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Haigh, Claude Alfred (1904–1980)

by Roger André

This article was published in Australian Dictionary of Biography, Volume 14, (MUP), 1996

Claude Alfred Haigh (1904-1980), confectioner and bloodhorse-breeder, was born on 19 January 1904 at Mile End, Adelaide, one of three children of South Australian-born Alfred Ernest Haigh, confectioner, and his wife Eliza Ann, née Harvey. The family moved to Mount Gambier. In 1915 Alfred purchased from Carl Stratmann the business in Adelaide which he named Haigh's Chocolates. Claude was educated at Unley High School (1915-19) and trained in book-keeping. Accounting skills formed the basis of his contribution to Haigh's operations after he was admitted as a partner in 1921. On 8 October 1927 at Pirie Street Methodist Church, Adelaide, he married Gerta Vera Klingner, a schoolteacher; they lived at St Georges and were to have four children.

At his Wootoona Terrace home, Haigh cultivated an impressive bulb-garden. He won prizes at the Royal Adelaide Show, culminating in the Mahomet Allum cup for daffodils in 1935. Following Alfred's death in 1933, Claude had assumed the managing directorships of Haigh's Pty Ltd and A. E. Haigh Ltd, and transferred the registered offices from the Haigh Building in Rundle Street to the Parkside factory where the chocolates were made. Something of a reluctant confectioner, he steered the family business through the Depression and the difficult years of World War II when the supply of sugar was rationed. In 1950 he purchased a freehold interest in the Beehive building; the site, on the corner of Rundle and King William streets, was an Adelaide landmark, and housed the firm's most prominent shop. On the return in 1951 of Claude's son John from a placement with the Swiss house of Lindt & Sprüngli, Haigh's expanded rapidly due to the importation of German processing plant, the negotiation of cinema concessions and the expansion of retail outlets. With a measure of relief, Claude Haigh surrendered the managing directorship to John in 1959, thereafter giving his unfettered attention to his greatest love, the breeding and racing of thoroughbreds.

Claude had also inherited from his father a modest stable of racing mares on a mixed farm at Mallala. Against prevailing opinion, which favoured the northern flats, in 1934 he selected Balhannah in the Adelaide Hills as the place to establish Balcrest. The stud became home to renowned imported stallions and brood-mares, the most successful of which were the 'taproot' mare, Charivari, the stallion, Shakuni, and Coronation Boy, thrice the leading Australian sire. Haigh frequently visited Britain to select sires. He was president (1960-71) of the South Australian division of the Bloodhorse Breeders' Association of Australia and vice-president (1961-71) of the national body. His involvement in the racing industry led him to be chairman (1969-73) of the Adelaide Racing Club and its genial representative on the Totalisator Agency Board.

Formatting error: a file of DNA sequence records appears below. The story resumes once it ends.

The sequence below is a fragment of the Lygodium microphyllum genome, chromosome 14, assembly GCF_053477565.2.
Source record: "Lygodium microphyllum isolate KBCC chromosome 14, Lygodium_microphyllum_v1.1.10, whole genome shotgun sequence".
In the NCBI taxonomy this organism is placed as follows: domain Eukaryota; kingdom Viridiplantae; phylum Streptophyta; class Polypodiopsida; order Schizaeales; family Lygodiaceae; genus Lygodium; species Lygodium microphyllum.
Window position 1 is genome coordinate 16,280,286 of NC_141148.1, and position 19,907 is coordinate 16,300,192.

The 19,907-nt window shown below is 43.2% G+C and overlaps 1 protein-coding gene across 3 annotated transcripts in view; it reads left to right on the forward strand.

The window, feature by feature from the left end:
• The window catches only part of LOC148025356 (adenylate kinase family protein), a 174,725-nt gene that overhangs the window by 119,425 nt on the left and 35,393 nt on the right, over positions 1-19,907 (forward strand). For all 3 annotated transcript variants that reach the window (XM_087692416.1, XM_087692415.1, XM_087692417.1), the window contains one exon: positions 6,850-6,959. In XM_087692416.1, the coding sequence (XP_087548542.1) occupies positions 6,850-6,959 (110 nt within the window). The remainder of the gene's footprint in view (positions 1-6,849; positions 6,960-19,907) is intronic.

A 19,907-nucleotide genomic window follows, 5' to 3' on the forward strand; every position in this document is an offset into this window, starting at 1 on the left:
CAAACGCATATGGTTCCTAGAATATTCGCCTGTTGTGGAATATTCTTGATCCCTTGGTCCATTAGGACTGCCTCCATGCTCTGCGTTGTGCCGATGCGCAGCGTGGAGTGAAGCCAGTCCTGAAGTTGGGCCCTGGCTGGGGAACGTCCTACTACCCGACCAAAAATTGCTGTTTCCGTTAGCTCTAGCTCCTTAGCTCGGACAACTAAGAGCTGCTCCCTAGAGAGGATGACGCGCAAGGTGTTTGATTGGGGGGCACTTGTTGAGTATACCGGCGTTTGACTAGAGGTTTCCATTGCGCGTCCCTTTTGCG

Stocky in build, with plump features, Haigh had a quick stride, a bustling energy, and a quiet and modest disposition. In 1975 he suffered a stroke at Morden, an imposing residence set among extensive gardens at Stirling which he had acquired in 1946. He moved to North Adelaide in 1978. Survived by his wife, son and two of his three daughters, he died on 28 November 1980 in Royal Adelaide Hospital and was buried in Mitcham general cemetery.

Select Bibliography

  • Haigh's Ltd, Haigh's 50 Years 1915-1965 (Adel, 1965)
  • M. Robert, History of Morden (Adel, 1993)
  • Unley High School Magazine (Adelaide), 1 July, 2 Sept 1919
  • Australian Bloodhorse Review (Richmond, NSW), Oct 1992
  • News (Adelaide), 8 May 1962, 2 Dec 1980
  • Royal Agricultural and Horticultural Society of South Australian Archives (Wayville, Adelaide)
  • private information.

Citation details

Roger André, 'Haigh, Claude Alfred (1904–1980)', Australian Dictionary of Biography, National Centre of Biography, Australian National University, http://adb.anu.edu.au/biography/haigh-claude-alfred-10389/text18407, published first in hardcopy 1996, accessed online 11 December 2018.

This article was first published in hardcopy in Australian Dictionary of Biography, Volume 14, (MUP), 1996

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